LSE confirms $5bn Borsa sale to Euronext, Italian banks
The London exchange is selling the Milan bourse to get EU approval for its $27bn Refinitiv deal
London Stock Exchange Group agreed to sell Borsa Italiana to Euronext and two Italian lenders for more than €4.33 billion ($5.1bn), in a deal that will create the largest listing venue in Europe.
LSE, which is selling Borsa Italiana to get approval from the European Union for its $27bn Refinitiv deal, announced the transaction in a statement on Friday after exclusive talks between the parties started last month.
The London exchange will sell its entire shareholding for €4.3bn in cash plus an additional amount reflecting cash generation through to the deal’s completion.
The addition of the Milan bourse would mean Euronext will handle a quarter of all equity trading in Europe and 28 of the Euro Stoxx 50 companies will be listed on its markets. The deal gives Euronext a clearinghouse for the first time as well as a securities depository, stock exchange and bond platform.
Euronext and LSE shares were little changed in early trading. The deal depends on European authorities giving the green light to LSE’s Refinitiv deal.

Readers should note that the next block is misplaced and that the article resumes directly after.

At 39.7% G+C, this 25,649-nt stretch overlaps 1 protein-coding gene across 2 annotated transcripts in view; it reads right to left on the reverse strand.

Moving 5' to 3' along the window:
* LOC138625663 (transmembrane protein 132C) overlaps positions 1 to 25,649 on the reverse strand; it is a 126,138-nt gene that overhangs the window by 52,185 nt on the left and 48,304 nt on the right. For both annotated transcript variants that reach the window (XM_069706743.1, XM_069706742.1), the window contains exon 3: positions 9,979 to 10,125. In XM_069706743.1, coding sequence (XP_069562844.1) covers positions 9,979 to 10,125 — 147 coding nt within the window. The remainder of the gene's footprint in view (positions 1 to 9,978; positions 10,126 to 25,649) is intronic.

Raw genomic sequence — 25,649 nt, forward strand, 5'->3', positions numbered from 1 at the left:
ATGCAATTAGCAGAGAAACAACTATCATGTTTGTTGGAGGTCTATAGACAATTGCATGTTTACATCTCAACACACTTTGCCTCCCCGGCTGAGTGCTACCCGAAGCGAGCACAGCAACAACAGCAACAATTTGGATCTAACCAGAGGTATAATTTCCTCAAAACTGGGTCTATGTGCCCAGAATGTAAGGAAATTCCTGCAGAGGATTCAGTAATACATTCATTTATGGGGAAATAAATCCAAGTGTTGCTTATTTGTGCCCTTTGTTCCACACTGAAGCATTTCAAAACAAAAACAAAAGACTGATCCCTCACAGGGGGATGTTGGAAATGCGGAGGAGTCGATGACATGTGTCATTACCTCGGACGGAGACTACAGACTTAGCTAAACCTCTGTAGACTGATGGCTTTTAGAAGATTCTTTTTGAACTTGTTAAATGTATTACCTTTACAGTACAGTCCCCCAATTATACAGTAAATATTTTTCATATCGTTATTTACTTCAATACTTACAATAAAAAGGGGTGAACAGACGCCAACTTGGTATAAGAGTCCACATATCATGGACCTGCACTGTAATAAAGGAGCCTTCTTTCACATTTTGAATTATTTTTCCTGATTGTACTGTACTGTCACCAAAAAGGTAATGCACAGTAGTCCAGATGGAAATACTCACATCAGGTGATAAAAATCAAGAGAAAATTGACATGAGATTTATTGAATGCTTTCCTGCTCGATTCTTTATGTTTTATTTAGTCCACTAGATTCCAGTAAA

“We believe the sale of the Borsa Italiana group will contribute significantly to addressing the EU’s competition concerns,” said David Schwimmer, LSE’s chief executive. The transaction is expected to close in the first half of next year.
Borsa Italiana is seen as a strategic asset in Italy because of its ownership of MTS, a platform used to trade government bonds, and the Italian government has sought to engineer a deal for months.
Euronext, the owner of the Paris and Amsterdam exchanges, is bidding with Cassa Depositi e Prestiti, a state-backed lender, and Intesa Sanpaolo, Italy’s biggest bank. CDP will acquire a 7.3 per cent stake and Intesa about 1.3 per cent in Euronext.
The sale of the Borsa Italiana group will contribute significantly to addressing the EU’s competition concerns
David Schwimmer, LSE chief executive
“The acquisition of Borsa Italiana is a turning point in the history of Euronext,” chief executive Stephane Boujnah said. “It marks the realisation of our ambition to build the leading pan-European market infrastructure and create the backbone of the European capital markets union.”
Euronext will finance the deal through €1.8bn of new debt and a €2.4bn capital raise, including a €700 million private placement with CDP and Intesa SanPaolo, and a rights offer to existing shareholders.
Italian institutions will also have the right to name the new chairman of Euronext. Their combined stake will be at the same level of French shareholders, Euronext’s chief executive said last month.
Euronext’s Mr Boujnah said synergies from the deal would mainly be extracted from moving Borsa Italiana to Euronext’s technology platform rather than through job cuts.
Updated: October 9, 2020 12:41 PM